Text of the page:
Clarke himself was quoted in a 1990 article in the Syracuse(NY) Post-Standard as saying, “The US benefits in a lot of ways from its strategic relationship with Israel” and went on to say that Israel could serve as a “war reserve stockpile” in expanding American military capabilities.
In Clarke’s book, he makes positive references to his friend, Richard Perle. The pro-Israeli Perle, known as the “Prince of Darkness” is widely credited as one of the architects of Bush’s attack Iraq policy.
And Clarke is quoted in the official biography of Steven Emerson as saying, “I think of Steve as the Paul Revere of terrorism...(Clarke) credits Emerson with repeatedly warning of Al-Qaeda sleeper cells in the United States. He adds that he would attend Emerson’s speeches whenever possible because ‘we’d always learn things we weren’t hearing from the FBI or CIA, things which almost always proved to be true.” Emerson is one of the strongest pro-Likud, pro-Israeli advocates in the United States and is often cited for blaming the Arabs and Muslims for most of the acts of terrorism around the world.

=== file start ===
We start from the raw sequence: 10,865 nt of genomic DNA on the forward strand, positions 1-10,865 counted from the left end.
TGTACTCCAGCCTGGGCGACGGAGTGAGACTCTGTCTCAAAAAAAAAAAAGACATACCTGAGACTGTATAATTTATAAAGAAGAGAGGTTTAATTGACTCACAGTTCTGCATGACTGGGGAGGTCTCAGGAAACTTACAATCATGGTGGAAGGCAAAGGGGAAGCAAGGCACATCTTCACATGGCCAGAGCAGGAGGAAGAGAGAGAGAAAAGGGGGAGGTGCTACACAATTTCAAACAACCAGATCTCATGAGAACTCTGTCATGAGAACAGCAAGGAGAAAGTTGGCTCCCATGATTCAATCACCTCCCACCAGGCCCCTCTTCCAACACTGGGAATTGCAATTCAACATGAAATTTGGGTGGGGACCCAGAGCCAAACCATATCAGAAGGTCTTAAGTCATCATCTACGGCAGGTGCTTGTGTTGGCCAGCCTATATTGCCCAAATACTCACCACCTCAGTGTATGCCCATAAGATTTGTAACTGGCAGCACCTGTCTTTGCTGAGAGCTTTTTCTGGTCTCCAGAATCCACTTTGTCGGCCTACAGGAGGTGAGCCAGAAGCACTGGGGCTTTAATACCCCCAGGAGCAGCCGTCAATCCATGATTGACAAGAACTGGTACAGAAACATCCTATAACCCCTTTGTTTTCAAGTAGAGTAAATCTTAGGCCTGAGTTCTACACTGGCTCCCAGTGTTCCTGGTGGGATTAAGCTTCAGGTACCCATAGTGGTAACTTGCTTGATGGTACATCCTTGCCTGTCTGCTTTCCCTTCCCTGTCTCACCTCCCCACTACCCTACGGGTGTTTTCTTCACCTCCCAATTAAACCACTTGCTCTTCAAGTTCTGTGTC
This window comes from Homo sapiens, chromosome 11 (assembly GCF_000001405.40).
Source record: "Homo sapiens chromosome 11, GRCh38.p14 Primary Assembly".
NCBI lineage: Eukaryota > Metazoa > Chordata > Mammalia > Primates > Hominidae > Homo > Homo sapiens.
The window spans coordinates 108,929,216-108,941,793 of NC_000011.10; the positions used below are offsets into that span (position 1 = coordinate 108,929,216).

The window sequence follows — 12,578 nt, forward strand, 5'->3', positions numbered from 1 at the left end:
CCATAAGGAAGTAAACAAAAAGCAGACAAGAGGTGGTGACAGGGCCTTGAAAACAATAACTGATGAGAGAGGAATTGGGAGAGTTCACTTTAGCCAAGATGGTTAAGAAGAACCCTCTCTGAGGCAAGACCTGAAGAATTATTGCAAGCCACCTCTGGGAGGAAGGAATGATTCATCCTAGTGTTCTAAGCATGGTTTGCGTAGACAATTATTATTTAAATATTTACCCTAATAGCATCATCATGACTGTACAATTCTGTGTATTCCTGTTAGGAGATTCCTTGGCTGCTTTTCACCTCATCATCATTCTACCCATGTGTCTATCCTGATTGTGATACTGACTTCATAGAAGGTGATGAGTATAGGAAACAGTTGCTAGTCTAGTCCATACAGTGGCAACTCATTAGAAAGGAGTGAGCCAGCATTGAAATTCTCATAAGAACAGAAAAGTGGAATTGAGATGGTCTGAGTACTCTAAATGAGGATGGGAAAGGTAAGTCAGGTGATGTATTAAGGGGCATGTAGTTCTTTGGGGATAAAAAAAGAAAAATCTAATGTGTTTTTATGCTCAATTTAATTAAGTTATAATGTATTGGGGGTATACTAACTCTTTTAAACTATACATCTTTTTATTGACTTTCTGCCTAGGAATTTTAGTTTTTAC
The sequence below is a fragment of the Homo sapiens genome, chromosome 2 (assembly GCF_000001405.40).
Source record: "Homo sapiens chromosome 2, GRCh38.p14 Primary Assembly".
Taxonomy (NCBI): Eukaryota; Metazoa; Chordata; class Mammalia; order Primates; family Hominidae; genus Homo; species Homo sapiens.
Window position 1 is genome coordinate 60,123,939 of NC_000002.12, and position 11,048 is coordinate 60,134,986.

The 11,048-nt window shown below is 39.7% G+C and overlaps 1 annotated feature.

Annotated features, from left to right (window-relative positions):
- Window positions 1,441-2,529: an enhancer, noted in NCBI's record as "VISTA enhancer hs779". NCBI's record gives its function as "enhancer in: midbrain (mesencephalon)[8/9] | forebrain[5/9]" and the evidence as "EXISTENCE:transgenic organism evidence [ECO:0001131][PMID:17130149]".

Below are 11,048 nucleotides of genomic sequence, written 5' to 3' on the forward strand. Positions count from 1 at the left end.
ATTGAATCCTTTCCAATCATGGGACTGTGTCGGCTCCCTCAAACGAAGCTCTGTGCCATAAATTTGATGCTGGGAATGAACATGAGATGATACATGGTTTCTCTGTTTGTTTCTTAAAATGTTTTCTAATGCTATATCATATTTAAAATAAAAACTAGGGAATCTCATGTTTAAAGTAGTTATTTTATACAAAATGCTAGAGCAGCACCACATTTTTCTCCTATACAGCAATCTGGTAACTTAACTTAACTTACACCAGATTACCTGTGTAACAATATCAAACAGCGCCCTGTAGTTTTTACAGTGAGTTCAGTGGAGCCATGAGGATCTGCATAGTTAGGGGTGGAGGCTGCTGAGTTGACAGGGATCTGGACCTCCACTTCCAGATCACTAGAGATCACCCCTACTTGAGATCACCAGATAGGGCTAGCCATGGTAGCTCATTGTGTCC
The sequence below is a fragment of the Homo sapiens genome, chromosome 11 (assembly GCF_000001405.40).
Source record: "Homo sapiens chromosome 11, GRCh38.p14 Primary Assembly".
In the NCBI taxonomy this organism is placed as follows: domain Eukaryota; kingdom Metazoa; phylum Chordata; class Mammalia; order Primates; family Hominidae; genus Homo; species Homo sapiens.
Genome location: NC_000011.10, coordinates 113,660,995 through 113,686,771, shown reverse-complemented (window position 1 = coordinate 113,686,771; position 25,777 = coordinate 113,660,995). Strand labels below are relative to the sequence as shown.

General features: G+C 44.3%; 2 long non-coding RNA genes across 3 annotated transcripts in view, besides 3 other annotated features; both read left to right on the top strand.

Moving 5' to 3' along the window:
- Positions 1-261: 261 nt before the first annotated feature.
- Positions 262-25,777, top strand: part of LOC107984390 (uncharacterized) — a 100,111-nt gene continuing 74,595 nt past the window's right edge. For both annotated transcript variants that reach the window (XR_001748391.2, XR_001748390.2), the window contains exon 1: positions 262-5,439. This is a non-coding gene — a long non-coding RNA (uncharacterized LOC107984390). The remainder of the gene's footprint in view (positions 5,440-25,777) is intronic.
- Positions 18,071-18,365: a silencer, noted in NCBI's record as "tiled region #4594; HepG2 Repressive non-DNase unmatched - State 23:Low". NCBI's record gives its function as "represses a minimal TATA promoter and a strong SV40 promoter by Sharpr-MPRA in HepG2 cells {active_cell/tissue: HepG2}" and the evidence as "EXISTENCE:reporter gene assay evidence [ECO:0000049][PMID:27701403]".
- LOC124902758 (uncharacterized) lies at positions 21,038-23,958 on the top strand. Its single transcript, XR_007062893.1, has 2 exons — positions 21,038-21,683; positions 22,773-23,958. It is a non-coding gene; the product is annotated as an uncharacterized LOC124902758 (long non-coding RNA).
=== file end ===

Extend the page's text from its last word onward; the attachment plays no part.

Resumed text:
Responding to Clarke’s interview on “60 Minutes” last Sunday night, White House spokesman Dan Bartlett referred to Clarke’s charges as a “red herring”, something designed to draw attention from the real issue.
That “red herring”, however, is quite different from the 10,000-pound elephant in the room. During an election year with friends of Israel, and especially close friends like Richard Clarke, permeating both political parties, nobody wants to mention that the elephant is in the room.
— Dr. Michael Saba is the author of “The Armageddon Network” and is an international relations consultant.